Children’s video games company axes 30 jobs
A company that develops video games for children has sacked more than 30 employees as it struggles to cope with serious financial difficulties, Times of Malta has learnt.
TRC Family Entertainment Ltd, set up in Malta in June 2011, informed staff members that their job was being terminated and that they would have a one-month notice period.
Employees contacted by this newspaper said the writing had been on the wall since June when they did not receive their salaries. This happened again at the end of July.
Chief executive Paul Taylor told Times of Malta the company was forced to resort to collective redundancy as it had not received the expected funds from its committed lead investor, Euphoria Media (Ireland) Ltd. As a result, it had to terminate the employment of “the majority” of its employees: 33 people. He said the company was hoping to re-employ once the funds were received.
“TRC Family Entertainment Ltd has temporarily interrupted development activity. The board of directors has taken the strategic decision to contain ongoing costs while pursuing urgent resolution of the matter, which, due to the current situation, means that the majority of staff must be released with the goal of rehiring once the contracted funds are received,” he said.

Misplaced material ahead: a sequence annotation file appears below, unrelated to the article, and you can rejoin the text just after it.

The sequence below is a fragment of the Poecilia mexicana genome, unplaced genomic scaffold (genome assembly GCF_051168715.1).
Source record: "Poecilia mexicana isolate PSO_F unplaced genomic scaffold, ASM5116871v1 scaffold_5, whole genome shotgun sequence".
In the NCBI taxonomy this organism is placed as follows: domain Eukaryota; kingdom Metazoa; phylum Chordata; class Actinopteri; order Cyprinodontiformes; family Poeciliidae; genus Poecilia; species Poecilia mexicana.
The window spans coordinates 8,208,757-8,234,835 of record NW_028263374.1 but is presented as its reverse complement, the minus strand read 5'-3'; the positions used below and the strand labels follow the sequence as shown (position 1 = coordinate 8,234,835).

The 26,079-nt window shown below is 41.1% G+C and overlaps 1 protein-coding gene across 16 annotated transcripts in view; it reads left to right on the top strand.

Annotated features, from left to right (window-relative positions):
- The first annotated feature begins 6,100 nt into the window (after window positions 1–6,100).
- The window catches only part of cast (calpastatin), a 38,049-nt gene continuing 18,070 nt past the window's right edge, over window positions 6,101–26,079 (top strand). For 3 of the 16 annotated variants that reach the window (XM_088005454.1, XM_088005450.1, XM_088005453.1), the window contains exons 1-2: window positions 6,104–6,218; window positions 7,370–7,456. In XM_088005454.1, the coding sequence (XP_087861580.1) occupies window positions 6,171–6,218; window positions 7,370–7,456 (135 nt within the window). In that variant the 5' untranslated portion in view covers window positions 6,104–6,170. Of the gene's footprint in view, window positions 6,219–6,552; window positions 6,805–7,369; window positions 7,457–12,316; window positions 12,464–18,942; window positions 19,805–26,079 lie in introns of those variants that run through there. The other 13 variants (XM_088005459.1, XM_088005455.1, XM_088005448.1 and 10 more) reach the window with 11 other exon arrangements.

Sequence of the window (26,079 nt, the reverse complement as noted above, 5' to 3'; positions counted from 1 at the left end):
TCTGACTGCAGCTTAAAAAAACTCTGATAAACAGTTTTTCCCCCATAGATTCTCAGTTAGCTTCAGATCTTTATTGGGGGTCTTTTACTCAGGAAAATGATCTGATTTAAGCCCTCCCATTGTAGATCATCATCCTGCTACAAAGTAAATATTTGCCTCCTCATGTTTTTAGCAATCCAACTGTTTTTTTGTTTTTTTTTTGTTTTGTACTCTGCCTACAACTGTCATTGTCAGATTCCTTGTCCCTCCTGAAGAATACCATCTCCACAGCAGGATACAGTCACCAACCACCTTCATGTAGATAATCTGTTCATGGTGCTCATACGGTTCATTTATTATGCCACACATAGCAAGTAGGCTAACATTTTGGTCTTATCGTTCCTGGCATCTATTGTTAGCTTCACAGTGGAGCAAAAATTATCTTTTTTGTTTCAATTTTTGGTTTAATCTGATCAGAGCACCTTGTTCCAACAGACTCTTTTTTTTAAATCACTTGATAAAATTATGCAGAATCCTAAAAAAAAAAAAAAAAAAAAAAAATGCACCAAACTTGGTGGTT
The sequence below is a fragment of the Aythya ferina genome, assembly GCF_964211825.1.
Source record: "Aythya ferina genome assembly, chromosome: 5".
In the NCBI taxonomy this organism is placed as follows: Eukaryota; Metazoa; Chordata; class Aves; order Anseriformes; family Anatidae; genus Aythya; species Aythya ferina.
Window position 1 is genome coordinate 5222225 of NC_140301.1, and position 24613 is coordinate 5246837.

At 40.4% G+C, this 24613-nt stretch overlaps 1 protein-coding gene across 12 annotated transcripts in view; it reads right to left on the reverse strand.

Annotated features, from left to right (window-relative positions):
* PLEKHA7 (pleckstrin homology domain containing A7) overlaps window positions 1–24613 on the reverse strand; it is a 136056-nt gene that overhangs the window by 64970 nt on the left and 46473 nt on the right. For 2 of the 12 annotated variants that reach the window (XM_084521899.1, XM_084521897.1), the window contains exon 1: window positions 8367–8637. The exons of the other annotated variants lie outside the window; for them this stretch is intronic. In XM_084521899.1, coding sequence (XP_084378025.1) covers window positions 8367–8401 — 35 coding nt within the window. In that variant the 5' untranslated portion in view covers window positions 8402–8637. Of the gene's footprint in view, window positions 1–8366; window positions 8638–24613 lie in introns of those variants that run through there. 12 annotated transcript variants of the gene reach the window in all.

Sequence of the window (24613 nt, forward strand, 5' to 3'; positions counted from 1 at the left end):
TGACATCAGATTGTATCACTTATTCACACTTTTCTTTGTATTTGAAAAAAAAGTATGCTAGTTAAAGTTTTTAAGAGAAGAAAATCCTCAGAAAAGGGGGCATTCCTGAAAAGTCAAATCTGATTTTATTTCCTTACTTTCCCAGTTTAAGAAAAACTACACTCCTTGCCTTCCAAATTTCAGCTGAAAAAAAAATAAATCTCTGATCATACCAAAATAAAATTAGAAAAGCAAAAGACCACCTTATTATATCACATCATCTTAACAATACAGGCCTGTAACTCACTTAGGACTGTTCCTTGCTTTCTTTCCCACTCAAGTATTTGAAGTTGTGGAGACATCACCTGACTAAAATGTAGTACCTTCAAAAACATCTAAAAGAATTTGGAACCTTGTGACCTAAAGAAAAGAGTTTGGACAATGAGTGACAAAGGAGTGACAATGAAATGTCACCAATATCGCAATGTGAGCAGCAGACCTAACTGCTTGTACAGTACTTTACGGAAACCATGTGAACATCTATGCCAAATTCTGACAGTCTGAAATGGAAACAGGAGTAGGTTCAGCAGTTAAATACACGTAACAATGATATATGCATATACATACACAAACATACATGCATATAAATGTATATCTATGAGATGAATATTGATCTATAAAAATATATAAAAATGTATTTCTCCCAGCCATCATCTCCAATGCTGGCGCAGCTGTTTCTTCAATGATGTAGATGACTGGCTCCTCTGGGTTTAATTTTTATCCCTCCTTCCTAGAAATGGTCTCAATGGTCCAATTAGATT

Stressing that the executive team “highly regretted” what was happening and was “working diligently to bring resolution to the matter as quickly as possible”, Mr Taylor said operations would continue with a smaller team “until the funding is available to ramp back up to full production velocity”.
When asked, he said that the company was “liaising with the relevant government departments” on the collective redundancy.
Malta Enterprise had invested in TRC by purchasing a 15 per cent stake. At a press event on November 22, 2011, the chairman of Malta Enterprise at the time, Alan Camilleri, had signed an agreement with the company in the presence of then Finance Minister Tonio Fenech who had announced that the company was investing $6 million in Malta and was planning to generate 100 new jobs.
The company, the first of its kind in Malta, started well and grew exponentially in the first two years, especially considering that it had no revenue as its products were placed online in its efforts to build the brand name.
In December 2013, TRC launched Wishingtooth.com for friends and family as the first reveal of the brand.
In January this year, it launched The Wishingtooth Storybook Adventure, its first title for iOS, Android and Kindle Fire. The second app, Wishingtooth Wishmaker, followed in May.
Financial problems began to creep in and when workers did not receive their salaries in June the management attributed it to a technical hitch and kept postponing paying them, according to employees.
Then, last Wednesday, through an e-mail from the human resources manager, Justin Camilleri, the company informed its workforce it was opting for collective redundancy. They were given a one-month notice period, according to law.
Affected workers are both foreign and Maltese. The foreigners include a US citizen who relocated to Malta with his entire family to take up employment here.
Most of those made redundant were software developers but the figure also included script writers, artists, content designers and sound engineers.